So it happened he never approached the chasm thinking to surmount it, but he was beaten back; and so incessantly had he failed in the object that he had about given it over, except as a thing of chance. The hero might be discovered in his day, or he might not. God only knew. Such his state of mind, there need be no lingering upon the effect of Malluch’s skeleton recital of the story of Balthasar. He heard it with a bewildering satisfaction- a feeling that here was the solution of the trouble- here was the requisite hero found at last; and he a son of the Lion tribe, and King of the Jews! Behind the hero, lo! the world in arms.
The king implied a kingdom; he was to be a warrior glorious as David, a ruler wise and magnificent as Solomon; the kingdom was to be a power against which Rome was to dash itself to pieces. There would be colossal war, and the agonies of death and birth- then peace, meaning, of course, Judean dominion forever.
Ben-Hur’s heart beat hard as for an instant he had a vision of Jerusalem the capital of the world, and Zion, the site of the throne of the Universal Master.
It seemed to the enthusiast rare fortune that the man who had seen the king was at the tent to which he was going. He could see him there, and hear him, and learn of him what all he knew of the coming change, especially all he knew of the time of its happening. If it were at hand, the campaign with Maxentius should be abandoned; and he would go and set about organizing and arming the tribes, that Israel might be ready when the great day of the restoration began to break.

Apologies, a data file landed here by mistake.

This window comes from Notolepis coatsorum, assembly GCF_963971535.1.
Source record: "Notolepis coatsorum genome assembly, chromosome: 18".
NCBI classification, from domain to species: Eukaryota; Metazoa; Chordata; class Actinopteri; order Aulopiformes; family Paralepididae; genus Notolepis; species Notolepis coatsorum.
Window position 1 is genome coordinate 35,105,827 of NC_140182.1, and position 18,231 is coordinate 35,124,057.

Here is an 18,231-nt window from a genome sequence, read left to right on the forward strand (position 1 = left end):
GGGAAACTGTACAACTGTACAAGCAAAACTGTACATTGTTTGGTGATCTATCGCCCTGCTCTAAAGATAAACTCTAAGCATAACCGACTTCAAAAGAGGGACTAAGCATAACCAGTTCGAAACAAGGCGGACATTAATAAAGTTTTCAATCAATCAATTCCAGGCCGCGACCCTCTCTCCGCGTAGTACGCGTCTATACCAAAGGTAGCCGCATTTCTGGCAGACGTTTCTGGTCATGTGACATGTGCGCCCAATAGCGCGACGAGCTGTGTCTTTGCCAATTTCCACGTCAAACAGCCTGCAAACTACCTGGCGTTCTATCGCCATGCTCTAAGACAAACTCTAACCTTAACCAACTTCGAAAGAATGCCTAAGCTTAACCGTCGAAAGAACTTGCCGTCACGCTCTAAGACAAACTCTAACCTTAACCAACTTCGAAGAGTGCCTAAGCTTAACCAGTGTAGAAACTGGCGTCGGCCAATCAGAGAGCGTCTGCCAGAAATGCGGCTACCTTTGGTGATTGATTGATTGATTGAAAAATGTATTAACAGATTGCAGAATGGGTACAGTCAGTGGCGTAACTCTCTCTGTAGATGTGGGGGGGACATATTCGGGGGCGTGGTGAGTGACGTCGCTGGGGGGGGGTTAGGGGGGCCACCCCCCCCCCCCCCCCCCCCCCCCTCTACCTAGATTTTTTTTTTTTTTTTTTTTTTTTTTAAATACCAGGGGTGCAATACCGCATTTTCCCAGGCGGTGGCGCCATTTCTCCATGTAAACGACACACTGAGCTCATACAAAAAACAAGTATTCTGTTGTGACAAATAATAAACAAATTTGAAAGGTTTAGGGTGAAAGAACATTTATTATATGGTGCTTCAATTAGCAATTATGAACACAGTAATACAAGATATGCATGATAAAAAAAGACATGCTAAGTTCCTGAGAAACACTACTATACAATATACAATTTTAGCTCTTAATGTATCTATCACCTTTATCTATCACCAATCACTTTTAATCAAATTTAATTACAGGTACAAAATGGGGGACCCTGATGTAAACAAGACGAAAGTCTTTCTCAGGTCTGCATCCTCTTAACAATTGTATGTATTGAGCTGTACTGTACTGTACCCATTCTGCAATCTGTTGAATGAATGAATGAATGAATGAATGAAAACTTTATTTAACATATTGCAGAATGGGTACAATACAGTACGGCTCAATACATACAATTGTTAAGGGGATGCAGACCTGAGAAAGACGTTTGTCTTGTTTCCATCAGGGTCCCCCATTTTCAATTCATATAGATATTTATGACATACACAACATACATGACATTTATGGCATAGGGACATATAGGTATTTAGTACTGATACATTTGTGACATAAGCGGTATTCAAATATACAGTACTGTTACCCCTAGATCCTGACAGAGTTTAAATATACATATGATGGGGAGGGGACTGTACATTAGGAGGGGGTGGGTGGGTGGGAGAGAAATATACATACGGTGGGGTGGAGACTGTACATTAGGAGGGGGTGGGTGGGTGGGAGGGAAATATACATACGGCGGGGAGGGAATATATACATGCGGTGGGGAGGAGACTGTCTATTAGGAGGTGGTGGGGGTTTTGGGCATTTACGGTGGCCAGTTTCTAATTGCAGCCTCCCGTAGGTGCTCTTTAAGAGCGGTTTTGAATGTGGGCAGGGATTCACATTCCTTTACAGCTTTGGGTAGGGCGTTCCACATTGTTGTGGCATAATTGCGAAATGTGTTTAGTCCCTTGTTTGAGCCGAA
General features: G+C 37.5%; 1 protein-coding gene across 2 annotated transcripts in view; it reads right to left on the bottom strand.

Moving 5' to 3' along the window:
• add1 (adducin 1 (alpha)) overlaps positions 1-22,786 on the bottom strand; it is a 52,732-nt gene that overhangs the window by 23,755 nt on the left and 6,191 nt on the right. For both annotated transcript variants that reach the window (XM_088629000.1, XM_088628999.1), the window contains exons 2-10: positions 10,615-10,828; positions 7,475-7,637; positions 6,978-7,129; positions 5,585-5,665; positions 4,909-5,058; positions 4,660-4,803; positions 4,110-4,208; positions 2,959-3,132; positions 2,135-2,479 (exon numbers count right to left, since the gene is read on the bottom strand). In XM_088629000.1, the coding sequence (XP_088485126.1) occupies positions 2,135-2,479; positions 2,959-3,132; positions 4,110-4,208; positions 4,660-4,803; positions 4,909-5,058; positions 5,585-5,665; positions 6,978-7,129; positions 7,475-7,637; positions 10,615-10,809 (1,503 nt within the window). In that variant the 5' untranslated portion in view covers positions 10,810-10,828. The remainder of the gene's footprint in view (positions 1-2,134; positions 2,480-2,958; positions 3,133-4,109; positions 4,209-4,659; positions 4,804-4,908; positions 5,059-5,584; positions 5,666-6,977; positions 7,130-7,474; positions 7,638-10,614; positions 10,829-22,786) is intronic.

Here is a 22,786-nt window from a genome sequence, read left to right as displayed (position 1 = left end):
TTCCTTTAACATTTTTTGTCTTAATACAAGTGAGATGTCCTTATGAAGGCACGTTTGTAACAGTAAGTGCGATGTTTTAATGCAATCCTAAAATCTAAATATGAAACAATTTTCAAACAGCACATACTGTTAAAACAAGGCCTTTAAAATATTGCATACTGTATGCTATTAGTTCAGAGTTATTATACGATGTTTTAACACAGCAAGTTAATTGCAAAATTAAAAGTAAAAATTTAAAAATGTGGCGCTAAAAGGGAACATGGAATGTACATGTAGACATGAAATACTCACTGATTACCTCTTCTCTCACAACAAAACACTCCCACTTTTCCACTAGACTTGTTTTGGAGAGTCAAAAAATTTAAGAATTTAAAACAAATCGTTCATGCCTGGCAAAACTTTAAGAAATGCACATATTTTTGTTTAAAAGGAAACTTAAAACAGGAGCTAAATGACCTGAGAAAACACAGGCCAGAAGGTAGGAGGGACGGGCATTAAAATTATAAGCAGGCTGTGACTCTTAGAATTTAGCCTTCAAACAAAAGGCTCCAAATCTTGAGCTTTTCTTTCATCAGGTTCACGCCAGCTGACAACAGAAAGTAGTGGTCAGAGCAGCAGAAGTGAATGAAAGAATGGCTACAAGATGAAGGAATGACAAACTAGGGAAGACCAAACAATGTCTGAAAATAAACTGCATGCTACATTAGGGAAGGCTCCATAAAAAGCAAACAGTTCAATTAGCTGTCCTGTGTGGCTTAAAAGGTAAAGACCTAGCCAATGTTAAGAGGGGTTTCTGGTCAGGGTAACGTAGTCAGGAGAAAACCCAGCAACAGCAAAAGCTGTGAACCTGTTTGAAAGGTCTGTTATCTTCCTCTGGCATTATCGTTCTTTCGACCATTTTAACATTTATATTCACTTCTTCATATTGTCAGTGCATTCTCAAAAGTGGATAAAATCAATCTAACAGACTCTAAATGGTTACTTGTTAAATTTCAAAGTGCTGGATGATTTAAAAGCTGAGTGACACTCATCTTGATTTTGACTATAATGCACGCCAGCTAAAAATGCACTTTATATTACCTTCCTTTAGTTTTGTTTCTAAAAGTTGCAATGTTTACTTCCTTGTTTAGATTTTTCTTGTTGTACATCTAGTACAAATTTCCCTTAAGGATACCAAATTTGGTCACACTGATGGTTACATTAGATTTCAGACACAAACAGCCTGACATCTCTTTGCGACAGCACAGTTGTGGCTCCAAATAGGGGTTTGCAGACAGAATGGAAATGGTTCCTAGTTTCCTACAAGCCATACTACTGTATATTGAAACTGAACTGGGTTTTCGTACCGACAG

Now, as we have seen, from Balthasar himself Ben-Hur had the marvellous story. Was he satisfied? There was a shadow upon him deeper than that of the cluster of palms- the shadow of a great uncertainty, which- take note, O reader I which pertained more to the kingdom than the king.
“What of this kingdom? And what is it to be?” Ben-Hur asked himself in thought.
Thus early arose the questions which were to follow the Child to his end, and survive him on earth- incomprehensible in his day, a dispute in this- an enigma to all who do not or cannot understand that every man is two in one- a deathless Soul and a mortal Body.
“What is it to be?” he asked.
For us, O reader, the Child himself has answered; but for Ben-Hur there were only the words of Balthasar, “On the earth, yet not of it- not for men, but for their souls- a dominion, nevertheless, of unimaginable glory.”
What wonder the hapless youth found the phrases but the darkening of a riddle? “The hand of man is not in it,” he said, despairingly. “Nor has the king of such a kingdom use for men; neither toilers, nor councillors, nor soldiers. The earth must die or be made anew, and for government new principles must be discovered- something besides armed hands- something in place of Force. But what?”